... barber, the clergyman as much as the farmer. All men were children of God and citizens of the world. If he had a choice in the matter it was discrimination against the literary world itself with all the fads that tended to smother its essential humanity. Nothing would have induced him to discriminate against the suburban. In the last year of his life he wrote in the Autobiography: "I have lived in Beaconsfield from the time when it was almost a village, to the time when, as the enemy profanely says, ...
— Gilbert Keith Chesterton • Maisie Ward

... has been subjected to so many inflows of various peoples as in Egypt, it is to be expected that there would be a great diversity of deities and a complex and inconsistent theology. To discriminate the principal classes of conceptions of gods is the first step toward understanding the growth of the systems. The broad division of animal gods and human gods is obvious; and the mixed type of human figures with animal heads is clearly an adaptation of the animal gods ...
— The Religion of Ancient Egypt • W. M. Flinders Petrie

... man—he had such worthy eyes. His principal defect was that he treated all subjects as if they were equally important; but that was perhaps better than treating them with equal levity. If one took an interest in him one might not despair of teaching him to discriminate. ...
— A London Life; The Patagonia; The Liar; Mrs. Temperly • Henry James

... the neighbor was turned into self-love, however, and this love increased, human love was turned into animal love, and man, from being man, became a beast, with the difference that he could think about what he sensed physically, could rationally discriminate among things, be taught, and become a civil and moral person and finally a spiritual being. For, as was said, man possesses what is spiritual and is distinguished by it from the brute animal. By it he can know what civil evil and good are, also what moral evil and good are, and if he so ...
— Angelic Wisdom about Divine Providence • Emanuel Swedenborg

... inspected, this wears the most perfect air of mysteriousness and solemnity. At the entrance it is large enough to admit a six-oared boat, but soon contracts to so small a size that a swimmer alone could explore it. Its termination is lost in gloom, but as far as the eye can discriminate the water is unceasingly rising and falling with a deep murmuring sound, which is reverberated from a great distance, and falls on the ear with a most imposing effect. The colouring of the rocks at the entrance is magnificent. The base is of a deep rose-pink; the sides rich dark brown, with ...
— The Cornwall Coast • Arthur L. Salmon

... Atlantic, a large Walden Pond. He referred every minute fact to cosmical laws. Though he meant to be just, he seemed haunted by a certain chronic assumption that the science of the day pretended completeness, and he had just found out that the savans had neglected to discriminate a particular botanical variety, had failed to describe the seeds or count the sepals. "That is to say," we replied, "the blockheads were not born in Concord; but who said they were? It was their unspeakable misfortune to be born in London, or Paris, or Rome; but, poor fellows, ...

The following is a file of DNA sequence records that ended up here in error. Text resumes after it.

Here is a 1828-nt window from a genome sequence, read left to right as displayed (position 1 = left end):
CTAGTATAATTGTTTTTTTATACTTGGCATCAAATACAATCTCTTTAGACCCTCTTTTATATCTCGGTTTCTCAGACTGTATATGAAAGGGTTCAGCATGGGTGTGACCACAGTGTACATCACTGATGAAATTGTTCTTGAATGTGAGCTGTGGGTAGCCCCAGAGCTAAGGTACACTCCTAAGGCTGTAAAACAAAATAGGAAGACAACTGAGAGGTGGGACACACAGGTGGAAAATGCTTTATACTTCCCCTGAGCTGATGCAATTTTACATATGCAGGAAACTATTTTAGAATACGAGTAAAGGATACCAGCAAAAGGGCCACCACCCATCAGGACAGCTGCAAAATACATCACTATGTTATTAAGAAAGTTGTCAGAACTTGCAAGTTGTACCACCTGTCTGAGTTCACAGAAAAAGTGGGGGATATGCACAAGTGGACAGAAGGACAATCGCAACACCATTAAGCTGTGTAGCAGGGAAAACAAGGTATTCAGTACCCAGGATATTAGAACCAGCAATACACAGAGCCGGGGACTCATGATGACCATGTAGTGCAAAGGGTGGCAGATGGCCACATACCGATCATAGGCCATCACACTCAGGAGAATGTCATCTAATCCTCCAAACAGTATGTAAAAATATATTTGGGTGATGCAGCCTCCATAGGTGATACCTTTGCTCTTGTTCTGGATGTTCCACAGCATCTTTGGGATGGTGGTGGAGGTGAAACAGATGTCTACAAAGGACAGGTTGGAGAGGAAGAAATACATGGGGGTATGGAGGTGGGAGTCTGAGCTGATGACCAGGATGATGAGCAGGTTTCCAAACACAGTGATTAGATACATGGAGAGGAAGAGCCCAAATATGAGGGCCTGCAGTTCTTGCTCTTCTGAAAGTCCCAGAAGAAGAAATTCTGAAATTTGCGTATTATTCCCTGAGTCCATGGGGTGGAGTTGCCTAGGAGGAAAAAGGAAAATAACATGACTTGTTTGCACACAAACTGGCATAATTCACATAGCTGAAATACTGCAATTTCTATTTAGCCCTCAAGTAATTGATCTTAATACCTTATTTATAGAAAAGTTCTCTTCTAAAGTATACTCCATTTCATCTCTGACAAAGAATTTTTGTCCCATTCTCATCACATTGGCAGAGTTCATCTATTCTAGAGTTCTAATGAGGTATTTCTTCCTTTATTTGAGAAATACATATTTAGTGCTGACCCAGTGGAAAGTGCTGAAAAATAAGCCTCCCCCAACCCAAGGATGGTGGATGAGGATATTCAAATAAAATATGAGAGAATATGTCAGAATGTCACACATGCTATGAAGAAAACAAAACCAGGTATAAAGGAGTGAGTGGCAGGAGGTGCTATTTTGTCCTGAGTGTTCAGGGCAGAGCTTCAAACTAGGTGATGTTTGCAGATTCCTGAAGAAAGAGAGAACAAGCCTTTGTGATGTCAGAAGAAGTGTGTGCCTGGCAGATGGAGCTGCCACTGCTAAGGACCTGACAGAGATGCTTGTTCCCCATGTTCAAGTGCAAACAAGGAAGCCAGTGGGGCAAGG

— The Atlantic Monthly, Vol. 10, No. 58, August, 1862 • Various

... it was massacre. I was too fierce to discriminate, and the Selenites were probably too scared to fight. At any rate they made no sort of fight against me. I saw scarlet, as the saying is. I remember I seemed to be wading among those leathery, thin things as a man wades through ...
— The First Men In The Moon • H. G. Wells

... the brain (haud rediturus) over one of the noblest—if it be not a treason to discriminate—of all the dead one has known who have died for England. Graciousness was in all his doings and in all the workings of his mind. The music and gymnastic whereof Plato wrote, that should attune the body to harmony ...
— The War on All Fronts: England's Effort - Letters to an American Friend • Mrs. Humphry Ward

... improvement; but it should never be introduced in the leaves; here it would be out of place. We again repeat, beware of servile copying: try to engage your own judgment in this work, and, remember, that to become used to think and to discriminate, is one of the most valuable acquisitions that a ...
— The Ladies' Work-Table Book • Anonymous

... these mischiefs adequate relief is not always afforded by reciprocity treaties like that with Hawaii or that lately negotiated with Mexico and now awaiting the action of the Senate. Is it not advisable to provide some measure of equitable retaliation in our relations with governments which discriminate against our own? If, for example, the Executive were empowered to apply to Spanish vessels and cargoes from Cuba and Puerto Rico the same rules of treatment and scale of penalties for technical faults ...
— A Compilation of the Messages and Papers of the Presidents - Section 2 (of 2) of Volume 8: Chester A. Arthur • James D. Richardson

... of malignants. But seeing this bitter fruit of enmity, against godliness and the godly, comes to more ripeness and maturity in many of this generation than in others, who yet are unconverted, and seeing it hath been the custom of the church of God in all generations, to discriminate many more ungodly and known haters of godliness and his people from the common sort of natural people, and to comprehend them under these names of wicked, of malignant, of enemies as may appear in the Old Testament, especially in the Psalms, and that more especially ...
— The Works of the Rev. Hugh Binning • Hugh Binning

... the House of Commons on August 27th, as to whether Lichnowsky's proposal had been submitted to the Cabinet, and why the same had not been made the basis of peaceful negotiations with Germany. Grey made a weak attempt to discriminate between official proposals made by a government, and a private ...
— What Germany Thinks - The War as Germans see it • Thomas F. A. Smith